We have to cast to the edge of the light, I would say about +- 60 yards.
I can't cast that far with my conventional setup, luckily Rick loan me a spinner.
Hmmm.... I got to make a decision whether I bring a spinning reel setup or not. If I use 50 - 60 lbs line, I could cast 60-70 yard on conventional reel, but I don't like to use light lines on a party boat.
I just posted on Allcoast a picture of your wife fighting a tuna on Saltiga spinning reel .
I would suggest you bring the spinner with you, it's much easier to cast and you don't have to worry about backlash in the middle of hot bite. JMO.
I think you are right.
I always like to fish away from crowd whether I catch or not.
I hope tuna cruise around the boat on my Big E trip.
I constantly cast anyway even I use jigs. I am going to bring Yozuri Surface Cruiser and Bull GT with me when I go on an overnight tuna trip tomorrow and test how far I can cast with those poppers on a conventional reel.
Ksong, I would take the spinner to let you have the option of using it. I can cast a popper pretty good until the deck is too crowded with topwater fishermen. Then I become more apprehensive and backlash whenever I adjust my cast. IMO, a good spinner will consistantly outperform (on the big E) an open face reel unless you have phenomenal casting skill. The further beyond the lights, the more time you are in the strike zone. When lined with spectra, the poppers are much easier to pop. Its all that simple. I did all right on the top water, landing 3 fish and "tagging" a 4th with a large gaff on my first 2 drifts. However, I became more apprehensive with soo many people pitching poppers. I also had bad timing and did not fish topwaters on the 2 most incredible drifts. My friends from Ohio used my spinner (an old Daiwa Emblem 5500 ZA) and did well.
Thanks for the offer.
I just came back from an overnight tuna trip out of Cape Cod. Night bites were almost non-existent to my surprise. We decided to jig instead of trolling daytime. It was a quite sight to see 21 guys jigged together. This might be the first try in the world a tuna party boat jig tuna exclusively.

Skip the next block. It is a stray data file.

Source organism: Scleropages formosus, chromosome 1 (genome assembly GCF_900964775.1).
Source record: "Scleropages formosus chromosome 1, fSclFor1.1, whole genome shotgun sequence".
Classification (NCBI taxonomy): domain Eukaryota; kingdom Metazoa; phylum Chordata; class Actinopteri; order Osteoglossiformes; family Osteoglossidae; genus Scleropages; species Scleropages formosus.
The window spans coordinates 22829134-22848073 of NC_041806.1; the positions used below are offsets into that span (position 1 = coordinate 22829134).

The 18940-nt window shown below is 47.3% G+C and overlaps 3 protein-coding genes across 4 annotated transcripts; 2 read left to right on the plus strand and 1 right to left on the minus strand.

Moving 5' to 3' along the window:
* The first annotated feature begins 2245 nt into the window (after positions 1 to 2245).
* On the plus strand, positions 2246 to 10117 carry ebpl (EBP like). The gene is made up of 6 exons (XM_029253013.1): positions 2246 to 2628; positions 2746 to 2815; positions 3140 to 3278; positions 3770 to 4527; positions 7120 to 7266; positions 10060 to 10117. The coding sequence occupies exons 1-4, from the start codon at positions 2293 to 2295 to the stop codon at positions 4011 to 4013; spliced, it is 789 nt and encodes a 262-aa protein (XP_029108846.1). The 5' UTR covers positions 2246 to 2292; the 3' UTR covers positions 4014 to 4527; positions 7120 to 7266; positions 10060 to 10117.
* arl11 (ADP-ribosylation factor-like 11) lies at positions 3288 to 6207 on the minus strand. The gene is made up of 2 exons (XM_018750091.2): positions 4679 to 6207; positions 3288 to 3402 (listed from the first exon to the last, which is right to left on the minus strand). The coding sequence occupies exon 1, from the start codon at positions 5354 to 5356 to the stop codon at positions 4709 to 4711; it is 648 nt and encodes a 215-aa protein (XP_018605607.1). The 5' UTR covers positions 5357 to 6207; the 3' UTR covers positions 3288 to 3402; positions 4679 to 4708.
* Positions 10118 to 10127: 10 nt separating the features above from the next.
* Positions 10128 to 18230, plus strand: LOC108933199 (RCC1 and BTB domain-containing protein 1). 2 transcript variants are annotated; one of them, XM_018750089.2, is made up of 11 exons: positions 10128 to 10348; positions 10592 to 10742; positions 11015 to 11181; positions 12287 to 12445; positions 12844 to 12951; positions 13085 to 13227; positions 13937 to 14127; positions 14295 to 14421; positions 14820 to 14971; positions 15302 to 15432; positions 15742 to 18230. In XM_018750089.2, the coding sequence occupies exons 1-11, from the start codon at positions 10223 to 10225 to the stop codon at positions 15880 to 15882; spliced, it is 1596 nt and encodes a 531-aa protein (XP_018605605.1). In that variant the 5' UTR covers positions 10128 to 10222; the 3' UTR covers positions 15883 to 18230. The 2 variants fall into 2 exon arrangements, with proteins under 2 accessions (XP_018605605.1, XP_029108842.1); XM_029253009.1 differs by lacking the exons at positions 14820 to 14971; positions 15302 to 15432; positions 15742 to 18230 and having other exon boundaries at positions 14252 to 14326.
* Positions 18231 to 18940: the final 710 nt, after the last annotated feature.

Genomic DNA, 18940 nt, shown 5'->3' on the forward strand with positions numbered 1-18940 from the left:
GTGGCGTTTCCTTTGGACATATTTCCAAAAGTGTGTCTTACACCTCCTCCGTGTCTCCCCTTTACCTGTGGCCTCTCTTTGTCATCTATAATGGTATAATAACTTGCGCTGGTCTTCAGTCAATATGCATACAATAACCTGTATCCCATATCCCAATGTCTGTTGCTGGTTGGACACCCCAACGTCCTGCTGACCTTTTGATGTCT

We caught 9 tuna, mostly 30-40 lbs longfin, in two hours. All tuna except one caught on slow up/down jigging motion. One tuna were caught on Shimano's short Butterfly jig with fast jerk/crank technique.
I casted Yozuri's Surface GT Bull on Saltist40 for a while and I barely could cast 50 - 60 yard. Not good enough. I tried to minimize rods and reels for the Big E trip, but I have no choice,but to bring spinning gear setup.
One more thought. I just finished watching a Japanese jigging video Randy sent me. I didn't understand a word, but I picked up some great tips by watching the way they jig. Fisherman in the US have a lot to learn from the Japanese. They really have the jigging to a science. Maybe I'll take a two hour crash course in Japanese and watch the video again.
One thing that bothers me about the Big E is the gaffing. I'm a head gaffer, and body gaffs offend me. I hate to waste a good eating fish to improper gaffing.
I noticed the Japanese don't use gaffs. They have these big nets to scoop up the fish. That makes for no holes in the skin and a perfect eating fish. The fish on the video were no bigger than about 40 pounds and the boat they were fishing on was not as high off the water as the Big E. I'm wondering if I have a big net fabricated with a long handle would the deckhands even attempt to use it. I don't mind spending a few hundred bucks getting the net made to support up to a 100 pound tuna. Am I wasting my time with this idea?
How long are the gaffs they use on the Big E, and where do they store them?
I used to use a big net when I intended to release tuna.
But when tuna are over 80 lbs, you'd better make a special net for them.
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